Here's the good news for those wary of Donald Trump's surging popularity: Among the major Republican candidates polled against major Democrats in three major swing states, Donald Trump does the worst. Here's the bad news: In Florida he's still beating Hillary Clinton.
Trump and Clinton are both in the lead of their respective party's primaries in all three states. Clinton receives 48 percent in the Florida Democratic party primary to Bernie Sander's 15 percent. However, the matchup includes Joe Biden, who gets 11 percent despite not actually being in the race. Quinnipiac didn't run a poll without including Biden.
Meanwhile, Trump leads on the Republican side of things in Florida with 21 percent. Jeb Bush is the runner up with 17 percent while Ben Carson and Marco Rubio tied for third with 11 percent each. Interestingly, 29 percent of Florida Republicans say they would never support Trump while 17 percent say the same of Bush. Only 7 percent have a major deal-breaking problem with Rubio.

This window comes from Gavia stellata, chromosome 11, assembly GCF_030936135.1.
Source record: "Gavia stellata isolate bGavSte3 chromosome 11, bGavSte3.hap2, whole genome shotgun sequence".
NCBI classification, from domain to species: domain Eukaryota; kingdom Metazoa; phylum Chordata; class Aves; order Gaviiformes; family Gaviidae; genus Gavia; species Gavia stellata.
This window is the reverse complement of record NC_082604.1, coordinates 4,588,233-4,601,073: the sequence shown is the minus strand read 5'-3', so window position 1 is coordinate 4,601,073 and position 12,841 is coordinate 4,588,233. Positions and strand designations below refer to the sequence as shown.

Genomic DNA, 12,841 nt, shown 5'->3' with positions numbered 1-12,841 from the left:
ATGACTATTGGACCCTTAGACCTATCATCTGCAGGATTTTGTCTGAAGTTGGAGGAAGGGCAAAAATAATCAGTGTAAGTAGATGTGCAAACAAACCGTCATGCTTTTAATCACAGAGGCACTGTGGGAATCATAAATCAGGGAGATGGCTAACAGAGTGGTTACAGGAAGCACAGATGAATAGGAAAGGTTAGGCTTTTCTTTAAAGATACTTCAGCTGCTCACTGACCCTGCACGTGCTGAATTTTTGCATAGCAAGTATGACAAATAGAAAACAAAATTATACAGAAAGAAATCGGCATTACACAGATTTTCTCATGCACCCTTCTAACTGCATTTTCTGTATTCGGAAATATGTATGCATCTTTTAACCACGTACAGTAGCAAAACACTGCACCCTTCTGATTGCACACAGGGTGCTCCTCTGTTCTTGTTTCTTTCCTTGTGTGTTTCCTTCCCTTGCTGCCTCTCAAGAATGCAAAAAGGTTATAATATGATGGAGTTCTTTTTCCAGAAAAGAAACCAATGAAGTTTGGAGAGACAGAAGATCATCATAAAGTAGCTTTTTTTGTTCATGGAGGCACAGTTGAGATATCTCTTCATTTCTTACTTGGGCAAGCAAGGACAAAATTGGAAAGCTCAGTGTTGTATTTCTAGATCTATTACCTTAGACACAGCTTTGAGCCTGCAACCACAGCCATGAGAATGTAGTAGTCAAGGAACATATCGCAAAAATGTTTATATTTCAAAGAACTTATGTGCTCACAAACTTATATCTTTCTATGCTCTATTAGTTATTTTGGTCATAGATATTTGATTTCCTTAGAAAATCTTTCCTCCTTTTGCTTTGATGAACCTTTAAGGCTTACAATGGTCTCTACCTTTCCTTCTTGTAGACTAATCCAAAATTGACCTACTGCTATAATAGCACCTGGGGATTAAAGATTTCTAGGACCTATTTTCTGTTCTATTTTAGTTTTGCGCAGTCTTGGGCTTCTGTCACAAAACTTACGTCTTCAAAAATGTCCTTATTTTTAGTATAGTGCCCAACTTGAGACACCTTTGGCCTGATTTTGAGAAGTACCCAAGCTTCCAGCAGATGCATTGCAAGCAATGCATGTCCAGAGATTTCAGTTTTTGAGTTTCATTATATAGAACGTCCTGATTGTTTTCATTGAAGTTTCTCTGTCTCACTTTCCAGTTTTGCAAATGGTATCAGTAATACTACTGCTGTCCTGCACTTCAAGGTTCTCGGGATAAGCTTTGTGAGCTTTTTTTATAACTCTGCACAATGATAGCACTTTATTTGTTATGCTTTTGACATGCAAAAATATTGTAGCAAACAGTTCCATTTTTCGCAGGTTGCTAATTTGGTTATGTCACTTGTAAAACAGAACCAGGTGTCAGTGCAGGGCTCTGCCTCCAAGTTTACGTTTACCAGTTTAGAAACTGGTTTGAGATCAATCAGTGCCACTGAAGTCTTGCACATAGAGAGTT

Here's how each Trump, Rubio, and Bush do against the major Democrats in Florida.
- 49 percent to Clinton's 38 percent.
- 51 to Biden's 38 percent.
- 54 to Sander's 35 percent.
- 51 to Clinton's 39 percent.
- 48 percent to Biden's 42 percent.
- 52 percent to Sander's 36 percent.
- 43 percent to Clinton's 41 percent.
- 42 percent to Biden's 45 percent.
- 45 percent to Sander's 41 percent.
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Biden vs. Trump is the only scenario in which the Democrats win Florida, according to Quinnipiac.
Of course, this is a single poll very early on at a time when few other major pollsters have begun to test specific head-to-head on the state-level. In fact, the results of total Republican domination do seem weird for a state that just voted for Obama two elections in a row, and where most polling of the 2016 Senate race shows Democrats with the advantage. So this could be an outlier. We just don't have much to compare it to.
The real takeaway here, however, is that Rubio does better against Clinton in all three swing states than either Bush or Trump, which might add a little more momentum to his still sleepy campaign.